How to build a digital Scotland

First Minister Nicola Sturgeon

How to build a digital Scotland

As Scotland embraces the Internet of Things, a new survey of the region’s tech sector says there is still a yawning skills gap to be bridged.

Like so many regions up and down the country, perceptions can be a dangerous enemy.

Scotland’s digital scene is buzzing, with First Minister Nicola Sturgeon pledging 100 per cent superfast broadband coverage by 2021, but we will have to fight hard to move away from the juxtaposition argument – that the reason Scottish digital is attractive is that it is a contrast to the stunning landscape and tourism side of the country – and stake a bold claim for digital as a standalone success worthy of international investment.

A new survey from Technology Scotland shows great optimism in the sector, but it is easy enough to find the boos among the applause. It says 70% of participants believe there is a disconnect between current university focus and industry requirements, 64% of participants believe there is a current skills gap within their business and 61% have experienced at least one skills shortage vacancy in the last 12 months which has remained open for more than three months.

The applause - and it is loud – comes from 89% of participants having no problems retaining staff and 87% believing the Scottish technology sector remains an attractive place to do business.

The growth of the Emerging & Enabling (E&E) Technologies Sector is crucial to Scotland, currently supplying 10% of Scottish exports and with some 15,000 employees in high skill R&D roles at over 400 enterprises, with an average salary of £36,000, 67% above the national average.

Technology Scotland CEO Stephen Taylor says that the results show the sector remains “vibrant, active and resilient” despite the skills challenges.

“Our survey shows that companies are retaining staff well despite current political uncertainties, however when it comes to filling current vacancies and sourcing graduates from Scottish universities, more work is needed to address challenges and avoid further disconnect,” he said.

Stephen Taylor

“We therefore call on industry and academia to work with us to meet the increasing demand for home-grown talent and help secure this high-growth sector as one of Scotland’s leading capabilities.”

Although skills shortages remain an issue, the research suggests that businesses are prepared to embrace a variety of routes to retaining, training and employing staff. 77% of businesses stated that they have funded or facilitated training on-the-job for staff, with 34% reporting that they have taken on a modern apprentice.

The need for university graduates proved the priority though, with 80% of businesses having a high requirement, but 70% reporting that disconnect between what universities provide and what industry needs.

With the IoT at the centre of current innovation, and likely to pay a huge part in its future, a new accelerator initiative has just been launched by  Censis, the Scottish Centre for Sensor and Imaging Systems.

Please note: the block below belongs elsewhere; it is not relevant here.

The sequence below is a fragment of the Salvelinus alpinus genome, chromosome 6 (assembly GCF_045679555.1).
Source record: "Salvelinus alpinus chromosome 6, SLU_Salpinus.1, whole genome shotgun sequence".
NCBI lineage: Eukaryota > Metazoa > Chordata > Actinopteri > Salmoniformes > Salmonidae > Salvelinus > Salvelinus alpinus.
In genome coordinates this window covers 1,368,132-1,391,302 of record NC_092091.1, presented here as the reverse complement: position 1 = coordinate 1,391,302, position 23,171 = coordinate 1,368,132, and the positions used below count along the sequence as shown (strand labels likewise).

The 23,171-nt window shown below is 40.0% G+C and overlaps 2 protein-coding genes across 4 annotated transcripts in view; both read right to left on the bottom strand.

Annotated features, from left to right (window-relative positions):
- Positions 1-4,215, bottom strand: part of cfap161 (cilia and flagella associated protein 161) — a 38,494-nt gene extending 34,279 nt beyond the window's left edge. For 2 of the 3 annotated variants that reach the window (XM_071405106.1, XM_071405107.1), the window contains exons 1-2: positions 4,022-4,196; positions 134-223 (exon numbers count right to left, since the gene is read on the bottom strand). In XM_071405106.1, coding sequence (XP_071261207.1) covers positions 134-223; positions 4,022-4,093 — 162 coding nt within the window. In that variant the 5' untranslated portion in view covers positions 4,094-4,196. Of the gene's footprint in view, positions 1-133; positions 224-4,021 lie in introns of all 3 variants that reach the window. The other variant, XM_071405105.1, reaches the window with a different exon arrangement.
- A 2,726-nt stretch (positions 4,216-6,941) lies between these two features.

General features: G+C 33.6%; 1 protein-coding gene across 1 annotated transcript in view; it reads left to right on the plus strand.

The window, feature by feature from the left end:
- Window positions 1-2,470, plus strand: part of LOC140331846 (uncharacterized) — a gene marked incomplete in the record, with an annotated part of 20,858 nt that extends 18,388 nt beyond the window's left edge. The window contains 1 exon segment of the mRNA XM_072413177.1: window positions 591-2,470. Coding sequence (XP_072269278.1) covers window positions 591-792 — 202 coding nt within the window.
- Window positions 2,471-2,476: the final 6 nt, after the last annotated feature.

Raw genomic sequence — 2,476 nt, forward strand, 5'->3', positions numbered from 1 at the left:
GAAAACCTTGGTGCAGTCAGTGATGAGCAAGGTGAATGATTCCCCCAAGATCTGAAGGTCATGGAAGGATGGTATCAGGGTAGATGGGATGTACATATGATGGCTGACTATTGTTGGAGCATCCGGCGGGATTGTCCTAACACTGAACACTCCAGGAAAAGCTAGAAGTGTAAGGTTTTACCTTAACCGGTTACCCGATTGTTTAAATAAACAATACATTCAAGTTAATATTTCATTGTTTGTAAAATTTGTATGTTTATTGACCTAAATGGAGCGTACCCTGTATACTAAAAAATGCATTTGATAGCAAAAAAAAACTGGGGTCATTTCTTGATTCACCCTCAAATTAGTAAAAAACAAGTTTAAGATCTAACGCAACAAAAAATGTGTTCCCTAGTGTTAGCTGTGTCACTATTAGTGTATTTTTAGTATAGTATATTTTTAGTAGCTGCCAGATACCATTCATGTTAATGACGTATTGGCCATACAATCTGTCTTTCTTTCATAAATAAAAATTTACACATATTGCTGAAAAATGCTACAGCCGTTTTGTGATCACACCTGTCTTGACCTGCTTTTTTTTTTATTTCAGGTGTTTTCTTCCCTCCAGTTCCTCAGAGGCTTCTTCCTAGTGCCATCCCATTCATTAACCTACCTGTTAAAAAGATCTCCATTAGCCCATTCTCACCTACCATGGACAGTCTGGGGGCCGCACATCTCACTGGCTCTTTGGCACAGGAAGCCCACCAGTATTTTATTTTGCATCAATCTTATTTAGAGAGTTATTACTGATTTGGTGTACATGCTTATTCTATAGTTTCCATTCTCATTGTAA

The centre aims to bring together commercial innovation and academic research, and will deliver collaborative R&D projects and assist Scotland’s 170 companies in the industry which, between them, contribute £3.6 billion to the economy.

In its IoT Explorer programme Censis will provide up to 20 days’ support, over several months, for product and service ideas including smart cities, precision agriculture, energy efficiency and smart transport.

 Business Development Director Dr Mark Begbie said: “While a lot of businesses have heard of the IoT, there are still many that don’t understand the huge impact it is likely to have on, not only industries, but society as a whole. Scotland is at the vanguard of that change and our aim is to help as many companies as possible develop products and services to ensure that remains the case.

 “This is an exciting opportunity for a small business with innovative IoT concepts, larger companies that are changing their approach to technology, or even individuals with strong ideas to take things to the next stage and get the support they need. We’re looking forward to seeing some new and thought-provoking applications from across Scotland.”

 The Scottish government is certainly making impressive strides to underpin all this work, and says its Digital Scotland strategy is a priority. It is looking at four main areas to establish the long-term stability of the sector:

Digital Connectivity to  ensure that everyone in Scotland can access high quality digital connectivity is a priority for the Scottish Government; Growing the Digital Economy by raising the awareness and use of digital technologies and platforms; Increasing Digital Participation to make sure all of Scotland benefits from the social, cultural and economic benefits of the internet, and crucially, a focus on Digital Public Services to deliver improved, user-focused digital public services and to drive innovation and efficiency in the public sector.

First Minister Nicola Sturgeon’s SNP manifesto seemed to have grasped the importance, saying at her manifesto launch: “We live in a world where technological and economic transformation is happening at a pace we haven’t seen before.

“We have the potential in Scotland, more than most countries on earth, to take advantage of the opportunity this change presents. That means a huge, potential economic prize for Scotland.   It means a world of opportunity for our young people.”

Her election manifesto said: “We are investing in digital connectivity, with £400 million to deliver superfast broadband to 95 per cent of properties across Scotland by the end of 2017 and we will reach 100 per cent by 2021.”

A small sentence in a digital avalanche of information, but one many businesses here will be watching closely.